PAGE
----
Rob Wye, the man charged with directing strategy at the Learning and Skills Council, found himself searching around for a word the other day. Asked what the funding body's proposed new powers to sack the principals of "coasting" colleges would mean, he suggested that they first had to decide what coasting itself was. "We need," he said, "to firm up our definition to get it right."
Now, cast your mind back a couple of weeks and think what the word of the moment was as far as FE was concerned. A certain entrepreneur with a gruff voice and a face so crumpled as to make Sid James's look like a baby's bottom, had thoughtfully provided it for us on prime-time television.
The word was dummkopf, which according to my dictionary has a number of English synonyms, of which booby, dunce, dullard, fool and bonehead are merely a selection.
Sir Alan Sugar seemed to be applying the term to our students, but if they are all such thickos, what does that make those of us who teach them? Extend that thinking upwards through the management structures, and who's the dummkopf now? Particularly - Mr Wye, please note - if they have been found guilty at the Court of the LSC of the said crime of coasting.
All right, so that's the definition sorted. The next question must be: what should be done with our errant principals? A simple sacking complete with the usual brown envelope and lucrative consultant's contract, would be tedious in the extreme. How much better to learn from Sir Alan again, and set up FE's answer to The Apprentice.
A group of failing - sorry, coasting - principals would be gathered together in a place where they'd feel at home, say a five-star hotel. All are for the chop save one, the ultimate winner of the contest they're about to embark on.
Over the next month or so they'll be given a series of activities to complete, both individually and in teams. One by one the fickle fingers of FE doom will be pointed, followed by the dreaded words: "You're fired, dummkopf!"
But what of the tasks? Perhaps they could be required to run a college for a week. No, not a good idea, that one, under the circumstances. What's needed is something that's not impossible, but still extremely challenging - say, living on a lecturer's salary for a month. You can just picture the scene where they have to hand in the keys to the BMW and are issued with the bicycle-clips instead.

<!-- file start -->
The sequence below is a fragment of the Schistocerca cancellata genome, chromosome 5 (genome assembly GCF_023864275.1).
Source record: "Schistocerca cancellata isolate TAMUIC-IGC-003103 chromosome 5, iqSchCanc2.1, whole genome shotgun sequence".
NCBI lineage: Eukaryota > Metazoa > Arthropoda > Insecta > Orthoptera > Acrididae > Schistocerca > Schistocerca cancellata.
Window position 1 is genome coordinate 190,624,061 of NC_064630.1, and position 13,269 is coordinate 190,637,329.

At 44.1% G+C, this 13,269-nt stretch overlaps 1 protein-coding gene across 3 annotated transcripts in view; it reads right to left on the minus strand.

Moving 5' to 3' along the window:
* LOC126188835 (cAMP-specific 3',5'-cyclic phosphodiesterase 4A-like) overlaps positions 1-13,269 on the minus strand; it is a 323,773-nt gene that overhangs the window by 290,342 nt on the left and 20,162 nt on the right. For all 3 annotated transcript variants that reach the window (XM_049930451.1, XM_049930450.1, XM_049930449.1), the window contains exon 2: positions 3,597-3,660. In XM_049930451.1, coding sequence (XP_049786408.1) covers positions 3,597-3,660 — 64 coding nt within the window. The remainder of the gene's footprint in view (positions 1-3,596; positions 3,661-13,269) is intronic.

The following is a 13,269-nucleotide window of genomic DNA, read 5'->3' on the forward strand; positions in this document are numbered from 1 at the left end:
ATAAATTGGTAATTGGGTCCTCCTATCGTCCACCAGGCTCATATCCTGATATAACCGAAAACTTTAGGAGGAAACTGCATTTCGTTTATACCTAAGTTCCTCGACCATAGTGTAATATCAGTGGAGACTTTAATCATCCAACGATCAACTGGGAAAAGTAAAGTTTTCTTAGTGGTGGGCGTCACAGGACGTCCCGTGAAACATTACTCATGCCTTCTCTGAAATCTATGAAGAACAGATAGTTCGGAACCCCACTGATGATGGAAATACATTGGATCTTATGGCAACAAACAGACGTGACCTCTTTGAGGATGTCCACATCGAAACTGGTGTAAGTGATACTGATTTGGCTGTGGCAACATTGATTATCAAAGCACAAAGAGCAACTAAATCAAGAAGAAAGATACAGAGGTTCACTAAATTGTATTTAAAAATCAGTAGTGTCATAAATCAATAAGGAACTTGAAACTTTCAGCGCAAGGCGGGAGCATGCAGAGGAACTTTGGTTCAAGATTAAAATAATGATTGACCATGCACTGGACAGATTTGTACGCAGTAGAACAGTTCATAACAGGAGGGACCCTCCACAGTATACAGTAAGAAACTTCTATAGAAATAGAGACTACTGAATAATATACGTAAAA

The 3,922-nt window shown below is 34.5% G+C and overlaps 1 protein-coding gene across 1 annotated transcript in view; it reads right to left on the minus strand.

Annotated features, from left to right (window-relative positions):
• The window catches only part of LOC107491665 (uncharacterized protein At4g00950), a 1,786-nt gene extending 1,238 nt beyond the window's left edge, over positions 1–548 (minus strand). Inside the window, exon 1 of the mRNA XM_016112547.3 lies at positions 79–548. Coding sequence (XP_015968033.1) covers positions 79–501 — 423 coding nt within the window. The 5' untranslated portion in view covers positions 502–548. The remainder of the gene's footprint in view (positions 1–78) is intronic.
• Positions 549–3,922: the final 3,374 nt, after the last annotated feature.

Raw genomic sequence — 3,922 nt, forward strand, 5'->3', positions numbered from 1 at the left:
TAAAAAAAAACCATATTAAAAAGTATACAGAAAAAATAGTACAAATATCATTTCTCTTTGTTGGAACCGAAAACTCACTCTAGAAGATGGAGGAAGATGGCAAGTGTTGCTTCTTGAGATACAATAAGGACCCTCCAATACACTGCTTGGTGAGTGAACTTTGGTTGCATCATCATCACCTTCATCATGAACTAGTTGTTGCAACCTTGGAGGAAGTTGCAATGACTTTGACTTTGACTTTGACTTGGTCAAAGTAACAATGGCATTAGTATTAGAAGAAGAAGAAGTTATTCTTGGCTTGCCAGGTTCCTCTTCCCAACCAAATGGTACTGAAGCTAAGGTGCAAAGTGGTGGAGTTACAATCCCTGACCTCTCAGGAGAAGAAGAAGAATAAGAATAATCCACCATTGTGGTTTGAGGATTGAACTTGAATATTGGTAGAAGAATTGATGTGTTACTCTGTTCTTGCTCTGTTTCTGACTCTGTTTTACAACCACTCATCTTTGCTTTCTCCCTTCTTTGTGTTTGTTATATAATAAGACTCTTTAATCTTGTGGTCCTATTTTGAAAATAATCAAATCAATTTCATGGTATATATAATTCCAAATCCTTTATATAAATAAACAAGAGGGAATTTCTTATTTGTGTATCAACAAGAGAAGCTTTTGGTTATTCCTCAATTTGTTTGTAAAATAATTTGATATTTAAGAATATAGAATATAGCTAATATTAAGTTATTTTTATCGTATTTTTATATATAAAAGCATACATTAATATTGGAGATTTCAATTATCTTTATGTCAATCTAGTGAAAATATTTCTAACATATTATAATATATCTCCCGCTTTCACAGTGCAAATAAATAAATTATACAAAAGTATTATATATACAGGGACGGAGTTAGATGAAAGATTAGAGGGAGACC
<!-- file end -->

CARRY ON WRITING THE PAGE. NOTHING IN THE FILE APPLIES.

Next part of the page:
While this is going on, the second group could try their hands at being the Association of Colleges negotiating team. Their challenge would be to keep a straight face while telling the lecturers' unions that 1.5 per cent is really a good deal for them.
As the weeks go by, the dummkopfs would gradually be eliminated. Now the going would really get tough. Each would have to face - that is, to teach - a disparate group of those same 14-year-olds they persuaded the governors to admit a year or two back. "Doing our bit for the community", was how it was put.
So, bring on the "bog standard" catering class - you know, the one where the kids are first given a health and safety check, and when they fail are issued with their own set of sharp knives.
Teaching them the culinary arts would be too easy - that's what they've signed up for, after all. Only "key skills - communication" (on a wet Wednesday) will be good enough to test the abilities of our remaining dummkopfs.
Assuming that this will see off most of the rest, we're ready for the final, and ultimate, challenge. Get this one right and you might even be allowed to keep your job. You've been given the graveyard shift in college, Friday afternoon. Naturally, your students are all waiting with just one thing on their collective minds: the weekend.
But you have a problem. You urgently need some photocopying, but when you arrive at the machine it's not working. Apparently, there's no toner, because the finance office hasn't paid the supply company's bill yet.
Cursing all authority figures, you run to the other end of the campus where you know the ancient back-up machine is kept. Hallelujah, it's working! You press the print button: two copies spit out before the whole thing shudders to a halt. Out of paper, says the message, please refer to supplier.
Now, here's the challenge: in the face of all this, can you still stay sane without running up to the principal's door and breaking it down with a sledgehammer?
You try your best, but no, the frustration is too much, the urge too strong. You arrive at the door, but damn, there's no hammer to hand. Never mind, it's your door and you have a key. You slip it in and turn. Nothing.
The lock has been changed. Why? It's obvious: because you're fired, dummkopf.